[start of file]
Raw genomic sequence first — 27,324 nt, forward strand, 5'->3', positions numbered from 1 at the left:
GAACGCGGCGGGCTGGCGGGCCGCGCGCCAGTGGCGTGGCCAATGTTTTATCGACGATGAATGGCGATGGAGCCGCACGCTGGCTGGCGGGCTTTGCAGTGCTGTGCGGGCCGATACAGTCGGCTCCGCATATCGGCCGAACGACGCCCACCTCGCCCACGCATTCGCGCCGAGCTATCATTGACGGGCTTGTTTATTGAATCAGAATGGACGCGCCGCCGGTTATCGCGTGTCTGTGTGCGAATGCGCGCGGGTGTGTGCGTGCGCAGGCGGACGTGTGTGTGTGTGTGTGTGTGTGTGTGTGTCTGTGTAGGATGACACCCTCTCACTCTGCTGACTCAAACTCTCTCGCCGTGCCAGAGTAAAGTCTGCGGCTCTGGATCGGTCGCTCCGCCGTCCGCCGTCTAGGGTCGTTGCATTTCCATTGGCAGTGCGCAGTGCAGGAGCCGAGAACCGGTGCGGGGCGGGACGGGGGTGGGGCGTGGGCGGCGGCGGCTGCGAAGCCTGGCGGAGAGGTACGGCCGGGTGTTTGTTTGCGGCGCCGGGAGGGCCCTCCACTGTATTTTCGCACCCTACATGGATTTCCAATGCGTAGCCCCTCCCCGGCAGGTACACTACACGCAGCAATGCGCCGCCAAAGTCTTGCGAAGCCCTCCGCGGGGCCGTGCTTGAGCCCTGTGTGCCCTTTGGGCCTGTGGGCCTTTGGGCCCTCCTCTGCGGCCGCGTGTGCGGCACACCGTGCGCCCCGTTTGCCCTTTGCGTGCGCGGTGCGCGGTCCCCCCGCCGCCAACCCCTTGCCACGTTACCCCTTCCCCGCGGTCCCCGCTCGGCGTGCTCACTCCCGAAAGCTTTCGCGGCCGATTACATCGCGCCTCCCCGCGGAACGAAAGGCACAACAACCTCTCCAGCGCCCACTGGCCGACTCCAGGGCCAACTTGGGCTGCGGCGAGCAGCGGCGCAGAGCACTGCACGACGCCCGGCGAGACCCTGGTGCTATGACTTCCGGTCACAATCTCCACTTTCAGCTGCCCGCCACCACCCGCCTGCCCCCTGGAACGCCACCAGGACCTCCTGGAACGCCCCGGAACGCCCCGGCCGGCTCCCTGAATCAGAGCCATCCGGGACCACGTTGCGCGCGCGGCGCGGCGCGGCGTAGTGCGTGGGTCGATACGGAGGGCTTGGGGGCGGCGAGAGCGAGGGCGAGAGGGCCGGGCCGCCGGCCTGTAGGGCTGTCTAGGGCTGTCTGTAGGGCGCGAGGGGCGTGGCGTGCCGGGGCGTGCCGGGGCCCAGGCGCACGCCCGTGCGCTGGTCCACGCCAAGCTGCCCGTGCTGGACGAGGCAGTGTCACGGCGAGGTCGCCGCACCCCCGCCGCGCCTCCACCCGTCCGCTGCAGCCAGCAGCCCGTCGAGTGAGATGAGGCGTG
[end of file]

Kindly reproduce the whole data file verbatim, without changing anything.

Raw genomic sequence first — 27,324 nt, forward strand, 5'->3', positions numbered from 1 at the left:
GAACGCGGCGGGCTGGCGGGCCGCGCGCCAGTGGCGTGGCCAATGTTTTATCGACGATGAATGGCGATGGAGCCGCACGCTGGCTGGCGGGCTTTGCAGTGCTGTGCGGGCCGATACAGTCGGCTCCGCATATCGGCCGAACGACGCCCACCTCGCCCACGCATTCGCGCCGAGCTATCATTGACGGGCTTGTTTATTGAATCAGAATGGACGCGCCGCCGGTTATCGCGTGTCTGTGTGCGAATGCGCGCGGGTGTGTGCGTGCGCAGGCGGACGTGTGTGTGTGTGTGTGTGTGTGTGTGTGTCTGTGTAGGATGACACCCTCTCACTCTGCTGACTCAAACTCTCTCGCCGTGCCAGAGTAAAGTCTGCGGCTCTGGATCGGTCGCTCCGCCGTCCGCCGTCTAGGGTCGTTGCATTTCCATTGGCAGTGCGCAGTGCAGGAGCCGAGAACCGGTGCGGGGCGGGACGGGGGTGGGGCGTGGGCGGCGGCGGCTGCGAAGCCTGGCGGAGAGGTACGGCCGGGTGTTTGTTTGCGGCGCCGGGAGGGCCCTCCACTGTATTTTCGCACCCTACATGGATTTCCAATGCGTAGCCCCTCCCCGGCAGGTACACTACACGCAGCAATGCGCCGCCAAAGTCTTGCGAAGCCCTCCGCGGGGCCGTGCTTGAGCCCTGTGTGCCCTTTGGGCCTGTGGGCCTTTGGGCCCTCCTCTGCGGCCGCGTGTGCGGCACACCGTGCGCCCCGTTTGCCCTTTGCGTGCGCGGTGCGCGGTCCCCCCGCCGCCAACCCCTTGCCACGTTACCCCTTCCCCGCGGTCCCCGCTCGGCGTGCTCACTCCCGAAAGCTTTCGCGGCCGATTACATCGCGCCTCCCCGCGGAACGAAAGGCACAACAACCTCTCCAGCGCCCACTGGCCGACTCCAGGGCCAACTTGGGCTGCGGCGAGCAGCGGCGCAGAGCACTGCACGACGCCCGGCGAGACCCTGGTGCTATGACTTCCGGTCACAATCTCCACTTTCAGCTGCCCGCCACCACCCGCCTGCCCCCTGGAACGCCACCAGGACCTCCTGGAACGCCCCGGAACGCCCCGGCCGGCTCCCTGAATCAGAGCCATCCGGGACCACGTTGCGCGCGCGGCGCGGCGCGGCGTAGTGCGTGGGTCGATACGGAGGGCTTGGGGGCGGCGAGAGCGAGGGCGAGAGGGCCGGGCCGCCGGCCTGTAGGGCTGTCTAGGGCTGTCTGTAGGGCGCGAGGGGCGTGGCGTGCCGGGGCGTGCCGGGGCCCAGGCGCACGCCCGTGCGCTGGTCCACGCCAAGCTGCCCGTGCTGGACGAGGCAGTGTCACGGCGAGGTCGCCGCACCCCCGCCGCGCCTCCACCCGTCCGCTGCAGCCAGCAGCCCGTCGAGTGAGATGAGGCGTG